Lincoln University Farmers Market builds community
From wine and flower jelly to local produce and natural ointments, the University of Lincoln Farmers’ Market is a place where local artisans can turn their hobbies into income.
Stephanie Durbin found herself in a traffic jam while volunteering at the Runge Nature Center when she took a class about it.
Today, she sells jams and crafts at the LU market. The jams are concentrated around wild plants such as blackberries. The one she won’t do is pick pears.
“I tried once, but the tips contain a slight toxin,” she said. “My hands were numb for a week after trying.”
Durbin said the market season is going well.
Dori McClelland said it was good for her too. She started selling homemade balms last year and said the market has turned into a small community.
“It’s fun because you have regulars, but you also get to know new people,” she said.
McClelland said she started doing balms because she listened to podcasts on the homestead that talked about it. She wanted to try using comfrey flowers, but didn’t know where to find them until an out-of-state friend sent her a plant.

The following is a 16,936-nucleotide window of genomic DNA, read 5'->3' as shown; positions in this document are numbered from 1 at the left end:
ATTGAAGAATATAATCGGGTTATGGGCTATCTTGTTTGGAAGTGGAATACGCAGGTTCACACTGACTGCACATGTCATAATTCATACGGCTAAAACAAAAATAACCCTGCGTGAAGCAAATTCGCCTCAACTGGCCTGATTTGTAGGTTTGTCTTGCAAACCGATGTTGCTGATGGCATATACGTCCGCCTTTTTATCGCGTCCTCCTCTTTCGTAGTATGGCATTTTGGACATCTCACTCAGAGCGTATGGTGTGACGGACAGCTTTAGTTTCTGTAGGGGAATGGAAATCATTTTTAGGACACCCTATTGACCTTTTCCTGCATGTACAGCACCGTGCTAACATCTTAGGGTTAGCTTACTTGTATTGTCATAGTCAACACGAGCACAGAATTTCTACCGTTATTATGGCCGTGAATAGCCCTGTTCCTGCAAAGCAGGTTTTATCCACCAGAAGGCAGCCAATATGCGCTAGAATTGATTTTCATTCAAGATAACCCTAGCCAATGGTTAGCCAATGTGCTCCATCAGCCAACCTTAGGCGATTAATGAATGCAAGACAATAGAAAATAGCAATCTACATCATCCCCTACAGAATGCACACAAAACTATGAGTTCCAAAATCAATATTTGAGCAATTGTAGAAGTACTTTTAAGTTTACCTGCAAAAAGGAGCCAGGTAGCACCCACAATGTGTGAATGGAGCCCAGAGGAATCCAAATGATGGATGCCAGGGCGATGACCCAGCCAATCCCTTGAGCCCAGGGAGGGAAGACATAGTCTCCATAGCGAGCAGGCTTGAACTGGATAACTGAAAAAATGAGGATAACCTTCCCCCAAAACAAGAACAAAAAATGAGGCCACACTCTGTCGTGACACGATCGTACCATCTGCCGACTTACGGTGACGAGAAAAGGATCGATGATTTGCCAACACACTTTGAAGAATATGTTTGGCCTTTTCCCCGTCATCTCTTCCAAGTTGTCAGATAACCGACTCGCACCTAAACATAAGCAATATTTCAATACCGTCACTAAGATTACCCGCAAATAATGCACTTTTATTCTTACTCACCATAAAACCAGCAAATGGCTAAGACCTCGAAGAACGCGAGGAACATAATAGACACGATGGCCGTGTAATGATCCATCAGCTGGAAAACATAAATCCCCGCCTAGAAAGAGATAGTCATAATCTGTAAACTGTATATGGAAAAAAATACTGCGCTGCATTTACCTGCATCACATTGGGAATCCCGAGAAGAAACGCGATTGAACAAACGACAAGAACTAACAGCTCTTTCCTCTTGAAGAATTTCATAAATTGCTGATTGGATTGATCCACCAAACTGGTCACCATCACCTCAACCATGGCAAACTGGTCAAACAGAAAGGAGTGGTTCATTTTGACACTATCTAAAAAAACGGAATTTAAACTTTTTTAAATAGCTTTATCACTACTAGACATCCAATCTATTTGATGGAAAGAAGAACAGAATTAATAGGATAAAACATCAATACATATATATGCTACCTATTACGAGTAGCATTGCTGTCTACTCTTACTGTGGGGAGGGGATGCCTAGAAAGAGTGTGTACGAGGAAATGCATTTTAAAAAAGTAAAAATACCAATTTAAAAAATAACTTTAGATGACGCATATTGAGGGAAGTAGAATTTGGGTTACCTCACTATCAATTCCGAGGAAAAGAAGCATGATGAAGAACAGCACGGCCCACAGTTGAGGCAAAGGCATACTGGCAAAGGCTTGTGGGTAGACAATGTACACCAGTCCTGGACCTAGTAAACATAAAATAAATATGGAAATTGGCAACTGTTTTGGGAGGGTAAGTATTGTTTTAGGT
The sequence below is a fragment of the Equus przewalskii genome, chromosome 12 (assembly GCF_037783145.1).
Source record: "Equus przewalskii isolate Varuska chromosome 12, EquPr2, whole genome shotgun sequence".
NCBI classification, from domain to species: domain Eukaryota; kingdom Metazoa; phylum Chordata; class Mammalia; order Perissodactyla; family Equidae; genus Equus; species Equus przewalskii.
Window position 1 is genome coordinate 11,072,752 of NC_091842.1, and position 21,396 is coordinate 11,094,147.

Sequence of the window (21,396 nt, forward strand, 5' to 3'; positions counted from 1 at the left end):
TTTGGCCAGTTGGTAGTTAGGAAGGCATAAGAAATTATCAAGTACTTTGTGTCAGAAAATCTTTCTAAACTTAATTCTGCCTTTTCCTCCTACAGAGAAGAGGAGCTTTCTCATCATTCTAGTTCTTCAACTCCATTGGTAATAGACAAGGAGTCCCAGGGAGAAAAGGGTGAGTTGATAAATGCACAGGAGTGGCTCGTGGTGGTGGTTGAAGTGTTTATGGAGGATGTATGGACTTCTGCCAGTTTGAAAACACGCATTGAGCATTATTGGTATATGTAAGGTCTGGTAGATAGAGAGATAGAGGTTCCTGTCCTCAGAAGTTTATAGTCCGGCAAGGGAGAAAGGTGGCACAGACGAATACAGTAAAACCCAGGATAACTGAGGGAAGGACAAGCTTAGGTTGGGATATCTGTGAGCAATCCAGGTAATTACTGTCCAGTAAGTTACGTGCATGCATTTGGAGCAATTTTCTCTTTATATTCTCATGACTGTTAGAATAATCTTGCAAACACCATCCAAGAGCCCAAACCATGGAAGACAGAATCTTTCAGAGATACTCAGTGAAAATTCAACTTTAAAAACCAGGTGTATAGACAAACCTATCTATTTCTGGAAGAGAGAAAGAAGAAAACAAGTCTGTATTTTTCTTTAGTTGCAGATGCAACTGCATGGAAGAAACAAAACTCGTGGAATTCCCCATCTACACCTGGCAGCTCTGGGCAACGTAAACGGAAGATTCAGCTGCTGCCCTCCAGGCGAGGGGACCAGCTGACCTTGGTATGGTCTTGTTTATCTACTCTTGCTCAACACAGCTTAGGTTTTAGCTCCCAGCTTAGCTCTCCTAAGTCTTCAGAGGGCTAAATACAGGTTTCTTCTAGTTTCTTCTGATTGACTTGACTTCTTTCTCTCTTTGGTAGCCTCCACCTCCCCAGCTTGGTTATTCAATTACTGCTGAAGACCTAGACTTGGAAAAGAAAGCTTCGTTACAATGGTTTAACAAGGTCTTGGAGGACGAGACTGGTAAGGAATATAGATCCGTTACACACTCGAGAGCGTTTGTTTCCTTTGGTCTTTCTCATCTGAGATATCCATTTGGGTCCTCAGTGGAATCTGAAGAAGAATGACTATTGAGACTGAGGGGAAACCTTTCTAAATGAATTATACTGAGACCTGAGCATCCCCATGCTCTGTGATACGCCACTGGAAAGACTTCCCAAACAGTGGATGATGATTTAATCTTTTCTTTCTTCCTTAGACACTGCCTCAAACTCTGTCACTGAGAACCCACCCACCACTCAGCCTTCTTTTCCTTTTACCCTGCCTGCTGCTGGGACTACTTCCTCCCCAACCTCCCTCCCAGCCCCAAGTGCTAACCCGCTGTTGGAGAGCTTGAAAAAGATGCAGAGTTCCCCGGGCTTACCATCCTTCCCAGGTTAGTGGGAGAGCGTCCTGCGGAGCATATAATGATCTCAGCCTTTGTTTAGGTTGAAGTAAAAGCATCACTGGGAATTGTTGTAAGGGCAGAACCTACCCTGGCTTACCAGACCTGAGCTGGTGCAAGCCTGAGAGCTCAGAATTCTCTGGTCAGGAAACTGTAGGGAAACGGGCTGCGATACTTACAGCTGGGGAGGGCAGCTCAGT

The projects are exciting, she says, because she got to learn more about nature.
“There is an element of discovering all the things you can do with the things around you,” she said.
Colleen Meredith is a seasoned member of the Farmers’ Market, having set up a booth for over five years.
She and her husband sell fresh produce from their farm as well as goat’s milk fondants, meat and soaps.
“Every year is different,” she said. “There are more salespeople, which is helpful. Someone can come for a salesperson, but end up looking around.”
Meredith said the market provides a good opportunity for people who don’t want to sell to stores in the area where they have to meet a quota.
“What you have you can sell. If you don’t have it, you don’t have it,” she said. “With the weather and everything, you can’t predict what it’s going to do. Sometimes there are really bad bugs. It’s nice and flexible.”
Theresa Prenger started coming to the market in May and selling jams made from wine and flowers.
She said she started after reading the book “The Artist’s Way”, which is about going after what you want to do.
Prenger said he made 1,695 jars of jam with six different flavors. She’s working to explore more flavors.
“It has been a fabulous season,” she said. “People have been excited about what I have, and it’s just great.”
The market is open from 8:30 a.m. to 11:30 a.m. every Saturday in the parking lot of the Lincoln University softball field.